A package of bipartisan bills to crack down on auto crimes in New Jersey is moving closer to becoming a law.
A state Senate panel advanced eight bipartisan bills on Monday.
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They include increasing penalties for carjacking, increasing penalties for repeat offenders and increasing penalties for juveniles who commit auto crimes.
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“I think there needs to be very real and harsh consequences and these bills do take a step in the right direction,” said Republican state Sen. Mike Testa.
Antonne “Tone” Henshaw, of the Transformative Justice Initiative, spoke at the State House this week regarding the bills.
“I was 13 … when I first learned how to steal my first car,” Henshaw said. “If you couldn’t get a car in 10 seconds or less you were not good.”
Henshaw’s heyday of car theft was in the 1980s, before he went to prison for 30 years for murder. Now he works with Rutgers University on a restorative justice project.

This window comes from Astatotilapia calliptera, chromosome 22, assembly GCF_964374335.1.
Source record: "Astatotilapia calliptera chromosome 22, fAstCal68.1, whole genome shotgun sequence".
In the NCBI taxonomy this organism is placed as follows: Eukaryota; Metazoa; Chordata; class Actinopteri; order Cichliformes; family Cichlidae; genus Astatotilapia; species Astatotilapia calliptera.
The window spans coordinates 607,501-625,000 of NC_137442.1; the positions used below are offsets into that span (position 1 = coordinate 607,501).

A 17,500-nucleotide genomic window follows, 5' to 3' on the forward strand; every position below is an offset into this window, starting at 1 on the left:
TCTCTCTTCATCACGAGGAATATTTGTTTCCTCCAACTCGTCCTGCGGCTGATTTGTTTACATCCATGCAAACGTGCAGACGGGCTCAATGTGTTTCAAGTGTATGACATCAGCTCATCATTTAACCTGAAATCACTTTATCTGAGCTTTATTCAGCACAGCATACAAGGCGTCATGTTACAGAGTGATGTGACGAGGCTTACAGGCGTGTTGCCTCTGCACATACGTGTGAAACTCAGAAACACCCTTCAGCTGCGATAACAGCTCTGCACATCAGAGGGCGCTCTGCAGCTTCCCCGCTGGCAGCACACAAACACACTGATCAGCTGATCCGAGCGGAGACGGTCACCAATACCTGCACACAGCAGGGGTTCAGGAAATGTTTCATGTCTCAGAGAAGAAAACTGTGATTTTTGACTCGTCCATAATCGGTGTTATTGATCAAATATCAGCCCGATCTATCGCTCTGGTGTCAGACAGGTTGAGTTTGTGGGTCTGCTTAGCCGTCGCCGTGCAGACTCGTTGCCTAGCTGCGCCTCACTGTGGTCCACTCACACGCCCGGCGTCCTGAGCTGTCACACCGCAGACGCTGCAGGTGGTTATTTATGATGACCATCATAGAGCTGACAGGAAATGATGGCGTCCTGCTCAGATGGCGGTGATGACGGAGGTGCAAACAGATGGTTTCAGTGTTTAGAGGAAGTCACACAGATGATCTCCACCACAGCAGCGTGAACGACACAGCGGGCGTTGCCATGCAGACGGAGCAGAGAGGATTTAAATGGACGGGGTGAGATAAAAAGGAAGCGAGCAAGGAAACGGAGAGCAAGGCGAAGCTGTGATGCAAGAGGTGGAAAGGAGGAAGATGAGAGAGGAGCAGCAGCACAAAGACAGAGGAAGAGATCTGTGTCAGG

“The young guy from Newark or Paterson, Jersey City or Camden, he’s not getting that $15,000,” said Henshaw. “It is somebody else who sees the value in that, that counts on the desperation of the young people.”
Some Republican lawmakers in New Jersey have criticised Democrats for not doing enough to stop crime in the state.“I think it’s a response from a party that’s been soft on crime. For a very long time,” said Testa.
Testa voted no on the bill to increase penalties for juveniles. But only because he says that juveniles were not going to be hit with fines in addition to jail time.
“It’s unfortunate to me that we continue to sort of blame the victims here and we’re sort of being sympathetic to the individuals who are committing crimes,” Testa said.